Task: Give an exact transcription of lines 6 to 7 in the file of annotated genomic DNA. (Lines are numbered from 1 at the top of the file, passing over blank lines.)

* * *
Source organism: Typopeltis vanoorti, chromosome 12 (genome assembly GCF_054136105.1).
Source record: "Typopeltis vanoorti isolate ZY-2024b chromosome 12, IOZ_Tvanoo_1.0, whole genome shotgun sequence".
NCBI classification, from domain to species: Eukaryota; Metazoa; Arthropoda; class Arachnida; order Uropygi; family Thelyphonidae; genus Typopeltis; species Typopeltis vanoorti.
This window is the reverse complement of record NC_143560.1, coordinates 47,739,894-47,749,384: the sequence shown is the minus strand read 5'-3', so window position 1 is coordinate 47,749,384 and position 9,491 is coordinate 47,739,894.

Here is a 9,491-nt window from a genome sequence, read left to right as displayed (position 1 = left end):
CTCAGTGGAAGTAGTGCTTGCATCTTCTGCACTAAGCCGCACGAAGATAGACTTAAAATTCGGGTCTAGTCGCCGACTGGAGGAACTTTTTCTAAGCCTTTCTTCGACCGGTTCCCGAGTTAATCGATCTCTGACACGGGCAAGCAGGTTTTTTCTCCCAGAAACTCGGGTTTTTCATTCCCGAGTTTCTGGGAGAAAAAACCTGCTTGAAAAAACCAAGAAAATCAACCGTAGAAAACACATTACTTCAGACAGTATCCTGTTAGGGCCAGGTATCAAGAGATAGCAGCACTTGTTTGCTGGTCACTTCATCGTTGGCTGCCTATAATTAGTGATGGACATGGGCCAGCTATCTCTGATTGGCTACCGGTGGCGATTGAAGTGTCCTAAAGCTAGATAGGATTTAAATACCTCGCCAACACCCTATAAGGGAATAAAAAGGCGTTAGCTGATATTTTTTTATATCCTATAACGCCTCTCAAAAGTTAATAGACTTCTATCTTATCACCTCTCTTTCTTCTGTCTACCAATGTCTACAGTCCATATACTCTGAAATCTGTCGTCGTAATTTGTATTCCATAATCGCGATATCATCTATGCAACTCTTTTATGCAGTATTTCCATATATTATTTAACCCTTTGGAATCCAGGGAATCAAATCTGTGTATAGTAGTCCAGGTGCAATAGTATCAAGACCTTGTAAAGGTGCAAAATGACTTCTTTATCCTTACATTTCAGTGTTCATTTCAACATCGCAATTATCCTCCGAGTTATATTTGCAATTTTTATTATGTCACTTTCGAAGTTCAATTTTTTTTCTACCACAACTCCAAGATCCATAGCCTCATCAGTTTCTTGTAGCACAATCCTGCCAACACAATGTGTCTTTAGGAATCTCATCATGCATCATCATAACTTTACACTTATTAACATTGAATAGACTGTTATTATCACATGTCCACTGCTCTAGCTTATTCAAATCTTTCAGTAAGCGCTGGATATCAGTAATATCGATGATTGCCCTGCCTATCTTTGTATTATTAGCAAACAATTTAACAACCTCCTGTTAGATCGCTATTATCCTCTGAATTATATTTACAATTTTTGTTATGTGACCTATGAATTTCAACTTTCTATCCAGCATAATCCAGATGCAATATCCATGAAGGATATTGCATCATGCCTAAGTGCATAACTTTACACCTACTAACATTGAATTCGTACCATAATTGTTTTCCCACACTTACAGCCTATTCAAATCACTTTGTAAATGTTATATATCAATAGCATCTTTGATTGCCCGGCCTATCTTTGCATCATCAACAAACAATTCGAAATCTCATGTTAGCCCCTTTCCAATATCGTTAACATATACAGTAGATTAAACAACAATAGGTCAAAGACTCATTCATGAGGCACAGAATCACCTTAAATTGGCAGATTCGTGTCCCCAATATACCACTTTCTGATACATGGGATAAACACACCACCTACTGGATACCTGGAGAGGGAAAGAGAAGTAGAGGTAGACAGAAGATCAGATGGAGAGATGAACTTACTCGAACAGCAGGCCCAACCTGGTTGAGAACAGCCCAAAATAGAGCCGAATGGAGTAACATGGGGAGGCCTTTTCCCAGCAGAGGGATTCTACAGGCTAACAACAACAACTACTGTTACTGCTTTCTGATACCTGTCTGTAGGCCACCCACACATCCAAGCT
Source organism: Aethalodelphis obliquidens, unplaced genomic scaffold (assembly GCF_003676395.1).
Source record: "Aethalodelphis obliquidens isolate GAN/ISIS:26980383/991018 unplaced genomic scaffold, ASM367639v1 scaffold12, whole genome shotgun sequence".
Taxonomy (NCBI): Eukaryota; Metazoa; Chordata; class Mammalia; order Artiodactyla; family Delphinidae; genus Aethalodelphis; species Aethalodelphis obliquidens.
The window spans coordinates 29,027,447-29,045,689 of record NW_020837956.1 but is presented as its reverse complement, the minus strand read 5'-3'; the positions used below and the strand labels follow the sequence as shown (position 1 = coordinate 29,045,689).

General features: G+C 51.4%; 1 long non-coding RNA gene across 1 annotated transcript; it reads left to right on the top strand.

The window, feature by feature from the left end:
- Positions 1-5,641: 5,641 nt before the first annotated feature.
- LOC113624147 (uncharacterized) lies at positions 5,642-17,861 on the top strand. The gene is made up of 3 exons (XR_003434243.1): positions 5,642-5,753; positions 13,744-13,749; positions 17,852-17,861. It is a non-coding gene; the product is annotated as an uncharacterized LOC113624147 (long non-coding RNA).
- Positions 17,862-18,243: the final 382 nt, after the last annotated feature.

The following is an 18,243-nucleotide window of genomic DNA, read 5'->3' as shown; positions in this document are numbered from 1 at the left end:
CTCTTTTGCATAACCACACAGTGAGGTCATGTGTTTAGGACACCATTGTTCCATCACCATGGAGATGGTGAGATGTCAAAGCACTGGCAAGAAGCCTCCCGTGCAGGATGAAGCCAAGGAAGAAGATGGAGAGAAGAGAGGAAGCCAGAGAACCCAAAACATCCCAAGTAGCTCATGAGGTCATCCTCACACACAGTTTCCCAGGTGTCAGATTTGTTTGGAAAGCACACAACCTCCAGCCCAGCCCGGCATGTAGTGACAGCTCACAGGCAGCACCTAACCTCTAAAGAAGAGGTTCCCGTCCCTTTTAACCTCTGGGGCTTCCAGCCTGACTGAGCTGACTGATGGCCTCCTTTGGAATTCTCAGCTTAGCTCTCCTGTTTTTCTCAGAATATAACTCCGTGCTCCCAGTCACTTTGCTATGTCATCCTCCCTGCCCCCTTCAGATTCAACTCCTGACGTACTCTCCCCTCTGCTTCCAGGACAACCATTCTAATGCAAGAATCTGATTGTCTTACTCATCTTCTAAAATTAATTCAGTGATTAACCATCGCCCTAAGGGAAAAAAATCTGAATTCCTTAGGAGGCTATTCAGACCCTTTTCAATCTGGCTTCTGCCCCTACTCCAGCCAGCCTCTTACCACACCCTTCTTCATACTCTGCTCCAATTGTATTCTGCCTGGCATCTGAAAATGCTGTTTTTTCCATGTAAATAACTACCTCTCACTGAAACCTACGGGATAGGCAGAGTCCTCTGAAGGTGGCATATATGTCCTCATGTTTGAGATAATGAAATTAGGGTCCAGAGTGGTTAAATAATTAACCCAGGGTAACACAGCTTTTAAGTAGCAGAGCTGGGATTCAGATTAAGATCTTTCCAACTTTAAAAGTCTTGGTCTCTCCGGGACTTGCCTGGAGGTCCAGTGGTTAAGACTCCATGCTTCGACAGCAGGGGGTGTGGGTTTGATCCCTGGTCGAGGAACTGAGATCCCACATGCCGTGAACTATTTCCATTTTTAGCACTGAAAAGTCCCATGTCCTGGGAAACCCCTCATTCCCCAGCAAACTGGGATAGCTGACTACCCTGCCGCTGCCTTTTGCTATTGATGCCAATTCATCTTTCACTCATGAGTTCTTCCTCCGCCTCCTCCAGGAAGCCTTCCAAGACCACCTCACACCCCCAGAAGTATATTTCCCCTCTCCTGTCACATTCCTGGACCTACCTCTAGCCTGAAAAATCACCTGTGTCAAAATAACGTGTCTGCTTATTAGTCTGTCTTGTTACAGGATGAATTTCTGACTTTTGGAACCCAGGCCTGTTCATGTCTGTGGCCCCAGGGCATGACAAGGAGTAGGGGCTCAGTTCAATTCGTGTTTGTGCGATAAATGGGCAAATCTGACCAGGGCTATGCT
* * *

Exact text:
CTCAGTGGAAGTAGTGCTTGCATCTTCTGCACTAAGCCGCACGAAGATAGACTTAAAATTCGGGTCTAGTCGCCGACTGGAGGAACTTTTTCTAAGCCTTTCTTCGACCGGTTCCCGAGTTAATCGATCTCTGACACGGGCAAGCAGGTTTTTTCTCCCAGAAACTCGGGTTTTTCATTCCCGAGTTTCTGGGAGAAAAAACCTGCTTGAAAAAACCAAGAAAATCAACCGTAGAAAACACATTACTTCAGACAGTATCCTGTTAGGGCCAGGTATCAAGAGATAGCAGCACTTGTTTGCTGGTCACTTCATCGTTGGCTGCCTATAATTAGTGATGGACATGGGCCAGCTATCTCTGATTGGCTACCGGTGGCGATTGAAGTGTCCTAAAGCTAGATAGGATTTAAATACCTCGCCAACACCCTATAAGGGAATAAAAAGGCGTTAGCTGATATTTTTTTATATCCTATAACGCCTCTCAAAAGTTAATAGACTTCTATCTTATCACCTCTCTTTCTTCTGTCTACCAATGTCTACAGTCCATATACTCTGAAATCTGTCGTCGTAATTTGTATTCCATAATCGCGATATCATCTATGCAACTCTTTTATGCAGTATTTCCATATATTATTTAACCCTTTGGAATCCAGGGAATCAAATCTGTGTATAGTAGTCCAGGTGCAATAGTATCAAGACCTTGTAAAGGTGCAAAATGACTTCTTTATCCTTACATTTCAGTGTTCATTTCAACATCGCAATTATCCTCCGAGTTATATTTGCAATTTTTATTATGTCACTTTCGAAGTTCAATTTTTTTTCTACCACAACTCCAAGATCCATAGCCTCATCAGTTTCTTGTAGCACAATCCTGCCAACACAATGTGTCTTTAGGAATCTCATCATGCATCATCATAACTTTACACTTATTAACATTGAATAGACTGTTATTATCACATGTCCACTGCTCTAGCTTATTCAAATCTTTCAGTAAGCGCTGGATATCAGTAATATCGATGATTGCCCTGCCTATCTTTGTATTATTAGCAAACAATTTAACAACCTCCTGTTAGATCGCTATTATCCTCTGAATTATATTTACAATTTTTGTTATGTGACCTATGAATTTCAACTTTCTATCCAGCATAATCCAGATGCAATATCCATGAAGGATATTGCATCATGCCTAAGTGCATAACTTTACACCTACTAACATTGAATTCGTACCATAATTGTTTTCCCACACTTACAGCCTATTCAAATCACTTTGTAAATGTTATATATCAATAGCATCTTTGATTGCCCGGCCTATCTTTGCATCATCAACAAACAATTCGAAATCTCATGTTAGCCCCTTTCCAATATCGTTAACATATACAGTAGATTAAACAACAATAGGTCAAAGACTCATTCATGAGGCACAGAATCACCTTAAATTGGCAGATTCGTGTCCCCAATATACCACTTTCTGATACATGGGATAAACACACCACCTACTGGATACCTGGAGAGGGAAAGAGAAGTAGAGGTAGACAGAAGATCAGATGGAGAGATGAACTTACTCGAACAGCAGGCCCAACCTGGTTGAGAACAGCCCAAAATAGAGCCGAATGGAGTAACATGGGGAGGCCTTTTCCCAGCAGAGGGATTCTACAGGCTAACAACAACAACTACTGTTACTGCTTTCTGATACCTGTCTGTAGGCCACCCACACATCCAAGCT
Source organism: Aethalodelphis obliquidens, unplaced genomic scaffold (assembly GCF_003676395.1).